Music for the Solitude of Siberia

“This is For Our Sins is a collection of songs that lends itself to solitude. Aside from receiving help with a few of the musical and vocal arrangements, the album’s tracks were all written, performed, recorded and distributed by multi-instrumentalist Andy Othling, who goes by the stage name Lowercase Noises. It is an album that was for the most part written by one person, alone, and – it is not the sort of thing that lends itself to live performances or party playlists – ought to be enjoyed alone. That theme of isolation can also be found in the story behind the album. Othling was inspired to write these songs after he read the book Lost in the Taiga, which documents the true story of the Lykovs, a family who, fearing that their lives were threatened on account of their beliefs, fled into the wilderness of southern Siberia.
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As members of an ultra-Orthodox branch of Christianity known as the Old Believers, the family was troubled by a growing sense of unease living in communist Russia. And so in 1936, after his brother was shot and killed, Karp Lykov decided that he would leave the world of civilization along with his wife Akulina, and their two children, Savin and Natalia. The family established a new life in the Russian wilderness, some 250 kilometers from the nearest settlement. Othling’s intention was to have “each song tell a part of the family’s story.” Listening to the mostly-instrumental songs that make up this album, however, one does not get a full sense of these situations. The quiet combinations of piano, guitar and banjo are incredibly beautiful, but their connection to this history is subtle. To help, he’s recorded a number of videos that explain the events behind each song, and recommends a number of books that have been written on the topic.
For example, “The Famine Years,” a song with a mournful melody driven by a steady beat, points to an extremely difficult time, in which the family struggled to grow, trap, raise or find any substantial amount of food. They were, Othling explains, “reduced to eating leather from their boots.” Akulina would ultimately starve herself to death in order that her children would survive. Her last words are translated to the lyrics that mark the song’s haunting end: “how will you get along without me?”
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The Lykovs remained completely isolated and undisturbed for decades, until they were discovered in 1978 by a group of Russian geologists. The name of the album’s title track comes from the family’s response to the sudden and unexpected arrival of these outsiders. They believed that their presence was a form of divine punishment for something they had done wrong. The geologists later reported that when they approached the Lykov settlement, the women were cowered inside one of the cabins, repeating “this is for our sins.” The Lykov’s relationship with these visitors was mixed and difficult. On the one hand, they were desperately in need of new clothing, tools and food, and welcomed the gifts and supplies that were offered. Still, they continued to view society with suspicion.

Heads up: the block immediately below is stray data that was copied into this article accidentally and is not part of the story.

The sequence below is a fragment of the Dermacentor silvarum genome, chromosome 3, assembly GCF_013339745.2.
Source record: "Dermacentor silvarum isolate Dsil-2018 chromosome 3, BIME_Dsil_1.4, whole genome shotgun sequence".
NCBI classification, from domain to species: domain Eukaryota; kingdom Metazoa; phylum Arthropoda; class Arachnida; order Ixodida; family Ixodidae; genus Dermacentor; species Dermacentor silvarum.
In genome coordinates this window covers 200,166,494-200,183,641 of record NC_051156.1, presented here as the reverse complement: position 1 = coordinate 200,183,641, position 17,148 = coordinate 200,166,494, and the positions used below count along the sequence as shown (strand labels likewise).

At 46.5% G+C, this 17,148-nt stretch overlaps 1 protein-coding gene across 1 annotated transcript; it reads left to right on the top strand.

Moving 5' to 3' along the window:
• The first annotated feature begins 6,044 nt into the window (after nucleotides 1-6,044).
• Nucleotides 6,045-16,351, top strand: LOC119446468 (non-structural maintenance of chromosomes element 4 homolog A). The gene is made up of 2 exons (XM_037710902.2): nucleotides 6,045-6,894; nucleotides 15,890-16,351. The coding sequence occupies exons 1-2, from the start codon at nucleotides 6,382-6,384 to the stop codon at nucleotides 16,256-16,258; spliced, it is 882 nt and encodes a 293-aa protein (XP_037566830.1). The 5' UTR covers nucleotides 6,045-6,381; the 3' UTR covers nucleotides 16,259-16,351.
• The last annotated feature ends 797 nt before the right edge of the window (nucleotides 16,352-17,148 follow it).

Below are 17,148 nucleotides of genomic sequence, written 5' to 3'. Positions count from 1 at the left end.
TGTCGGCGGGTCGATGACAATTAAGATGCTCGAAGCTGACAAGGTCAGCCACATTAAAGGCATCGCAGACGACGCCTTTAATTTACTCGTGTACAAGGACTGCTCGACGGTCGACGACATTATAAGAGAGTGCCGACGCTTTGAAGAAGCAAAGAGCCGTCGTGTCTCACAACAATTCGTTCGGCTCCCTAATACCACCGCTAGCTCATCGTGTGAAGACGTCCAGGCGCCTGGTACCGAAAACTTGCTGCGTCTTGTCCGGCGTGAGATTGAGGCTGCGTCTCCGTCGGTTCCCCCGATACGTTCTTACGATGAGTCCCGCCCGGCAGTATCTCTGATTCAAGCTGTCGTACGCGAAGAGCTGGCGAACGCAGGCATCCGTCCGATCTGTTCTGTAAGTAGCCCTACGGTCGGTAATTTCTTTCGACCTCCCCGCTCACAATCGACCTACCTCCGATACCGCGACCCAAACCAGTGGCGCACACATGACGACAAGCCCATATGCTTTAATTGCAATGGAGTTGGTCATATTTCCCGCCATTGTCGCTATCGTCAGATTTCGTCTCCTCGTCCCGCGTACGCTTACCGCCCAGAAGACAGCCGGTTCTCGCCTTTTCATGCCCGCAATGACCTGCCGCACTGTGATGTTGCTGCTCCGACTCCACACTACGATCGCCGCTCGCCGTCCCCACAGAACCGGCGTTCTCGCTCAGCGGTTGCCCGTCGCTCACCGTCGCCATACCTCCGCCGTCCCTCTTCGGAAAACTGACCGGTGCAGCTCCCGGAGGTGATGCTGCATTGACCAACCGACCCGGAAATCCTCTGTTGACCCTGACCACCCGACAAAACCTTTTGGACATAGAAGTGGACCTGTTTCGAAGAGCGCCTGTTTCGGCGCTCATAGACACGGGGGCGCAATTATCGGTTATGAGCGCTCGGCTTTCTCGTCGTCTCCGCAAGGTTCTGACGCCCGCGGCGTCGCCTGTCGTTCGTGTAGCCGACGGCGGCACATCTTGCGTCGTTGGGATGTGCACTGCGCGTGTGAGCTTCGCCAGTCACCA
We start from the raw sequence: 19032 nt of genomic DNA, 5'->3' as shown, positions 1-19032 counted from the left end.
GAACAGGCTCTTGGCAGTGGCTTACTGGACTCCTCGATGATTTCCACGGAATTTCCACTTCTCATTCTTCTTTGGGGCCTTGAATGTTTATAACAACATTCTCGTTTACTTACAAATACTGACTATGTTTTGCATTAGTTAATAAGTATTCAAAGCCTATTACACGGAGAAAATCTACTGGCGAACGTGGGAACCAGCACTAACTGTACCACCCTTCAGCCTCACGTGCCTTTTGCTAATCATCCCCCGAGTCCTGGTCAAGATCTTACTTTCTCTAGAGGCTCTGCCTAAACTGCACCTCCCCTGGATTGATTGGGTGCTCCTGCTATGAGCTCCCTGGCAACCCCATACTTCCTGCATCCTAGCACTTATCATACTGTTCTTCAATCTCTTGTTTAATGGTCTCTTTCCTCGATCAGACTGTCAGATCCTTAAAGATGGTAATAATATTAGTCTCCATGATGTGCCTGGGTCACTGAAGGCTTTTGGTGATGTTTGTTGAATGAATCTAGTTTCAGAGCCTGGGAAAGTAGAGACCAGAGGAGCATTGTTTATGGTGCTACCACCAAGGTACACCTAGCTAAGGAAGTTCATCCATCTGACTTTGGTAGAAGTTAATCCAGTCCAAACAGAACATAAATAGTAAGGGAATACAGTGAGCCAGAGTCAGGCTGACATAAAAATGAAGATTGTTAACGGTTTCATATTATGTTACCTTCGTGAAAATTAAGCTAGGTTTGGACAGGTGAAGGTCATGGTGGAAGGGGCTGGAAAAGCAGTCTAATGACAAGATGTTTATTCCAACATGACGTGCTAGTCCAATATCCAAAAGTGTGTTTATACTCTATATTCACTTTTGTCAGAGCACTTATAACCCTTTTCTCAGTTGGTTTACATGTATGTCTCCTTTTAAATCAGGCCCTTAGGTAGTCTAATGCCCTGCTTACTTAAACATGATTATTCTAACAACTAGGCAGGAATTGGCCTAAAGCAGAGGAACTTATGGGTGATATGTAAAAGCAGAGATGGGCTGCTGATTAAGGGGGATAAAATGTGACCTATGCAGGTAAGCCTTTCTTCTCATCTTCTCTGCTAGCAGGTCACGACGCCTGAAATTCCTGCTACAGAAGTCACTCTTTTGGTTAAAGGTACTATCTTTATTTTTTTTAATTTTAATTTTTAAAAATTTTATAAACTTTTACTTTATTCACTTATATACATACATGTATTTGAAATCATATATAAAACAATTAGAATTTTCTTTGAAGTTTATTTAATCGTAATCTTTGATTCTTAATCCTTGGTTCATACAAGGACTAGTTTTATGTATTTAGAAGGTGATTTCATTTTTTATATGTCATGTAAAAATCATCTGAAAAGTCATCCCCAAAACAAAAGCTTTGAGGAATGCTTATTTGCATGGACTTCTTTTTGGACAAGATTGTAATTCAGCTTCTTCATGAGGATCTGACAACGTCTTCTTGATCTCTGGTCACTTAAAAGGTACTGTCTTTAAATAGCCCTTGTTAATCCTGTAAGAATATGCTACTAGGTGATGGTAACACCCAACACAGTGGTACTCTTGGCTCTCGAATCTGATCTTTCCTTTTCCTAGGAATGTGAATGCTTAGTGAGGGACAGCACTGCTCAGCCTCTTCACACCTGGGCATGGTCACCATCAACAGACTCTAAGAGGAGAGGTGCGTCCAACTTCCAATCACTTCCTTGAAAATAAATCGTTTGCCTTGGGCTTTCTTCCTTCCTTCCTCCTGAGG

Three years later, the family was rocked by tragedy when three of the children (Akulina had given birth to two more children, Dmitry and Agafia, since they moved) died within months of each other, from illness which the family and others have attributed to the contact with these outsiders. For each of these losses, Othling composed a song: “Death of a Quiet Man,” “Death of a Harsh Man,” and “Death of a Godmother.” Several years later, Karp, the family’s father, also died. After some time, one of the geologists decided to return and build a cabin a short distance away from the family’s camp. Others would periodically return as well; Russian forestry workers mostly, and a few journalists intrigued by the story of a family who for nearly 50 years were not aware that World War II had taken place.
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Aside from these, however, Agafia has been the sole remaining member of the family’s remote settlement since 1988. She continues to live there today. The album’s final song, “The Timekeeper’s Theme,” is written about her.
Fans of neo-classical or minimalist genres will thoroughly enjoy this album. That said, musically, this album might not be for everyone. In his effort to capture the spirit of this family’s journey, there are points at which Othling’s compositions swell to points of tension and drop to low, dark melodies. If nothing else, the album’s historical inspiration is fascinating, perhaps especially for a follower of Christ working out what it means to be part of this world, and yet apart from it.”
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“This is for Our Sins” can be heard on-line beginning at:

Especially recommended is “Famine and the Death of a Mother”:
For Andy Othling, see:

For Lowercase Noises, see: and
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For an introduction to the Lykovs, see: and


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